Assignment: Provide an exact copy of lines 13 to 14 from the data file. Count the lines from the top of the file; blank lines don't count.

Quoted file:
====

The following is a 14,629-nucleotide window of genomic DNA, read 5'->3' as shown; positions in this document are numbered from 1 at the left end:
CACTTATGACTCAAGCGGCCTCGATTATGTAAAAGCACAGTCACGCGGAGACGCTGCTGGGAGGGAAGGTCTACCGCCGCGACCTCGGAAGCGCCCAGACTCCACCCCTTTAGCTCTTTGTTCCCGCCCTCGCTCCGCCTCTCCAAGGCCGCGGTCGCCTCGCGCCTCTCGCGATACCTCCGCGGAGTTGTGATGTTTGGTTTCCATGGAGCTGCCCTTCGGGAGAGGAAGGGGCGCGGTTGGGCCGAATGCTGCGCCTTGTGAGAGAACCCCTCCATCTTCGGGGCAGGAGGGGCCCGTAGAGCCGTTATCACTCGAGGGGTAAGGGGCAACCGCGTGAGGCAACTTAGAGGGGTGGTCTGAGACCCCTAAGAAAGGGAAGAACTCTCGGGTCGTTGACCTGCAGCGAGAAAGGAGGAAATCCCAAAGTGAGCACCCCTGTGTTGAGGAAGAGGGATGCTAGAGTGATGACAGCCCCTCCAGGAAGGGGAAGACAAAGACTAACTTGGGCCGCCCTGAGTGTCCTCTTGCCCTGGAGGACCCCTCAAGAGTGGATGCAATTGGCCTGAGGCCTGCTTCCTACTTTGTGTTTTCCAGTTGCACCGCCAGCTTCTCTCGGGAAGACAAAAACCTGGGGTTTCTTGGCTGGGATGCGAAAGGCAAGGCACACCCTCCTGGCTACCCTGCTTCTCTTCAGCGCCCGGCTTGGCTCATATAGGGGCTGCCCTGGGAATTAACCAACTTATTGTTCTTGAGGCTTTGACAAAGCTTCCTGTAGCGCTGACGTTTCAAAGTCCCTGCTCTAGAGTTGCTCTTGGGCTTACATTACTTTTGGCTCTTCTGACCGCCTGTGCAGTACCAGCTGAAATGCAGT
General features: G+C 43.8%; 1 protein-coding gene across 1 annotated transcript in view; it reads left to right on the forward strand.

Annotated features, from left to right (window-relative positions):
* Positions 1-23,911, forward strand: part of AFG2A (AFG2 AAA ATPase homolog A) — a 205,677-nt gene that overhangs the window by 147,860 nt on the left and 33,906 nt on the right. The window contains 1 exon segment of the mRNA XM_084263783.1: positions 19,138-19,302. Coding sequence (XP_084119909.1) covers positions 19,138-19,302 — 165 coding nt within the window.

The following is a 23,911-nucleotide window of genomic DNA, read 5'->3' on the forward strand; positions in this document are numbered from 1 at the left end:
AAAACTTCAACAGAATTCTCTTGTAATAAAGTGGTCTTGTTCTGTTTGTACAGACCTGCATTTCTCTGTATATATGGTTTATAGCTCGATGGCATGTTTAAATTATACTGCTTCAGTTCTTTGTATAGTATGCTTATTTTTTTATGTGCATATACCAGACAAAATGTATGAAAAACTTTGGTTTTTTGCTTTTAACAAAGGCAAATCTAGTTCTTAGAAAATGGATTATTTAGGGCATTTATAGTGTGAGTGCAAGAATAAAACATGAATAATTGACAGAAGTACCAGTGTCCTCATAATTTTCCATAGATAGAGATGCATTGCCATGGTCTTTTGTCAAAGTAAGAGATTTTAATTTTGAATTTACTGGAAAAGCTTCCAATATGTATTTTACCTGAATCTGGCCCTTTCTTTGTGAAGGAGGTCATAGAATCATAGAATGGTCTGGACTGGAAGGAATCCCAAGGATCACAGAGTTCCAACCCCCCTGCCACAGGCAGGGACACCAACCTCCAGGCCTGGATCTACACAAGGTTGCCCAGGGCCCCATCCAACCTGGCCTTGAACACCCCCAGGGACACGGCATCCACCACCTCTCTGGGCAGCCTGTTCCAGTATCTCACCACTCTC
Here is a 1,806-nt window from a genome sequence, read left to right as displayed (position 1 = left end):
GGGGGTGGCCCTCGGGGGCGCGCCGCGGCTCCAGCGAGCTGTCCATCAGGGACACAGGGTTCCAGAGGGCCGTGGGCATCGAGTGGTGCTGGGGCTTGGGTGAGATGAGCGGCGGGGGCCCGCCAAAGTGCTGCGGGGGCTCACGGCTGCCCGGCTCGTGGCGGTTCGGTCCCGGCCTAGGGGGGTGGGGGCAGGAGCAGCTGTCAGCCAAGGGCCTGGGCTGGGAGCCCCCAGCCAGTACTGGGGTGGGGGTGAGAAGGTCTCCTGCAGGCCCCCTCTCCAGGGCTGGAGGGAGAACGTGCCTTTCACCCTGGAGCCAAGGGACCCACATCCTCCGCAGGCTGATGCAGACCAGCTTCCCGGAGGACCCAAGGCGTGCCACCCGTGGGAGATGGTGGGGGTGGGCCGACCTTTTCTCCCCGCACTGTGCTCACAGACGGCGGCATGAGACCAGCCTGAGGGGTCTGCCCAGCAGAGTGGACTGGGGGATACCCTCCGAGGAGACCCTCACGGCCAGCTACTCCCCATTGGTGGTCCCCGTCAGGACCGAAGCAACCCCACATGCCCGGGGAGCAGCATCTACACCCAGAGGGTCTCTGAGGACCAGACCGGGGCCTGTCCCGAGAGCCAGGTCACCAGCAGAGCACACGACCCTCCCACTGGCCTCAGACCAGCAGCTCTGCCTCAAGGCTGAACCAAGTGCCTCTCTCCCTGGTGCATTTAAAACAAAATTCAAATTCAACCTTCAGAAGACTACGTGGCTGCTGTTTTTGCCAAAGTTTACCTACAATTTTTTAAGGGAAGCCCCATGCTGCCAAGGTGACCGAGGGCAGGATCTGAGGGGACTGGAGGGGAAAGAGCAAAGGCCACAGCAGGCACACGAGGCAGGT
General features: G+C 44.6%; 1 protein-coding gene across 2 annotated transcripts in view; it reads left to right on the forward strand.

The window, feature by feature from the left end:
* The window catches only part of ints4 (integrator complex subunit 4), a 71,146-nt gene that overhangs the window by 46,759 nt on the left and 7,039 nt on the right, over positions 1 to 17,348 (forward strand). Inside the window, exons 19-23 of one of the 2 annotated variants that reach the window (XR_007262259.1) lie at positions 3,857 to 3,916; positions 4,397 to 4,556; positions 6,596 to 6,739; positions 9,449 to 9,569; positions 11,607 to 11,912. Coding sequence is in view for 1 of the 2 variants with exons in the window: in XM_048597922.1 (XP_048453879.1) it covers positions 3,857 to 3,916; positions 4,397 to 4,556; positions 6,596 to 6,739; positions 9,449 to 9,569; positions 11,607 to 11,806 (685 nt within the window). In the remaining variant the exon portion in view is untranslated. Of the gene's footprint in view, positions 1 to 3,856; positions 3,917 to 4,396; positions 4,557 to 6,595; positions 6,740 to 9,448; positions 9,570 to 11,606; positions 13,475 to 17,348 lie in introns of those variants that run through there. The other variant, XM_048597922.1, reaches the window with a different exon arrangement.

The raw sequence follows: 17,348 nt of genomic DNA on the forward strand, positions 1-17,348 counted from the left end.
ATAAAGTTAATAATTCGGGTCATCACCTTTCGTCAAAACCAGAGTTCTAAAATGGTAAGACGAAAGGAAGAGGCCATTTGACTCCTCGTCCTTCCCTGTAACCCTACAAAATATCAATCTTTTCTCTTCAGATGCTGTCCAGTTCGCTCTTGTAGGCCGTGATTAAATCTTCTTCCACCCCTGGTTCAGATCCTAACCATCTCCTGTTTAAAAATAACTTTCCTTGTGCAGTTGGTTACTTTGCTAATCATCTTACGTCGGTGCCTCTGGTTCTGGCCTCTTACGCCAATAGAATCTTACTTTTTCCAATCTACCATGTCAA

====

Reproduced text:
The raw sequence follows: 17,348 nt of genomic DNA on the forward strand, positions 1-17,348 counted from the left end.
ATAAAGTTAATAATTCGGGTCATCACCTTTCGTCAAAACCAGAGTTCTAAAATGGTAAGACGAAAGGAAGAGGCCATTTGACTCCTCGTCCTTCCCTGTAACCCTACAAAATATCAATCTTTTCTCTTCAGATGCTGTCCAGTTCGCTCTTGTAGGCCGTGATTAAATCTTCTTCCACCCCTGGTTCAGATCCTAACCATCTCCTGTTTAAAAATAACTTTCCTTGTGCAGTTGGTTACTTTGCTAATCATCTTACGTCGGTGCCTCTGGTTCTGGCCTCTTACGCCAATAGAATCTTACTTTTTCCAATCTACCATGTCAA